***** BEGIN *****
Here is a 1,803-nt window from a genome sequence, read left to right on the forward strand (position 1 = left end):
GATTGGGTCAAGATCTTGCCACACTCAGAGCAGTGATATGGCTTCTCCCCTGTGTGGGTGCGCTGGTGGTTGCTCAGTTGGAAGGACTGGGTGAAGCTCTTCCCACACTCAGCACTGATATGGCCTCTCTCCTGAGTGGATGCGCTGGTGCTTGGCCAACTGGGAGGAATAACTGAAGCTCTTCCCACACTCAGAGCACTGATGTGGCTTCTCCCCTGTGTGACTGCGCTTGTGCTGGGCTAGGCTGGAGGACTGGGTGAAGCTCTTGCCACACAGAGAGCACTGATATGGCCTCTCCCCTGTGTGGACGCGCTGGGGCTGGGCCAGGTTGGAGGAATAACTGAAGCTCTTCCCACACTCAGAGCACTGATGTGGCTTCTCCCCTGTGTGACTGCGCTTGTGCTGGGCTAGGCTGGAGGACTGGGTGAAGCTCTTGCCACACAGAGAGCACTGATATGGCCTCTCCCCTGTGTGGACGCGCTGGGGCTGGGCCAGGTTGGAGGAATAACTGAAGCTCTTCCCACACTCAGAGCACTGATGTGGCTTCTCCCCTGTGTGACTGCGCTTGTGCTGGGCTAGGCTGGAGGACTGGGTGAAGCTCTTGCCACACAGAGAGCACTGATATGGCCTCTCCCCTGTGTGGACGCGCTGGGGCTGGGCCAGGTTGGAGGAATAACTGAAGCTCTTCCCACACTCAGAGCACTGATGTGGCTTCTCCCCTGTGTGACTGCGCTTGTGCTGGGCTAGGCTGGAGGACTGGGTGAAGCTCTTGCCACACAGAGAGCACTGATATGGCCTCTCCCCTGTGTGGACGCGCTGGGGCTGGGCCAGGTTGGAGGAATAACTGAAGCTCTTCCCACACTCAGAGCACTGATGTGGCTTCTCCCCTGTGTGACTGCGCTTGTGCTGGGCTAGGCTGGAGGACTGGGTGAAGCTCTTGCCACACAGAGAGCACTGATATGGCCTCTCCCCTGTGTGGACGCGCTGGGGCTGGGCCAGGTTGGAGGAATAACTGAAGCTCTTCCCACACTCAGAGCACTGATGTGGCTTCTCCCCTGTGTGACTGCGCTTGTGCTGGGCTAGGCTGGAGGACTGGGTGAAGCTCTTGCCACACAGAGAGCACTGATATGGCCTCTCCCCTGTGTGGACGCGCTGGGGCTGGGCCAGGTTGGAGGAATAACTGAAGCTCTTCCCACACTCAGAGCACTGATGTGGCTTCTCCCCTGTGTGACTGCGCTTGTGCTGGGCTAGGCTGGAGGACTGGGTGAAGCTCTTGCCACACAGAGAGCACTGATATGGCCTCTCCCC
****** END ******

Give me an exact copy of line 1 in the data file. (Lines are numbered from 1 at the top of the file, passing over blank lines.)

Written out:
Here is a 1,803-nt window from a genome sequence, read left to right on the forward strand (position 1 = left end):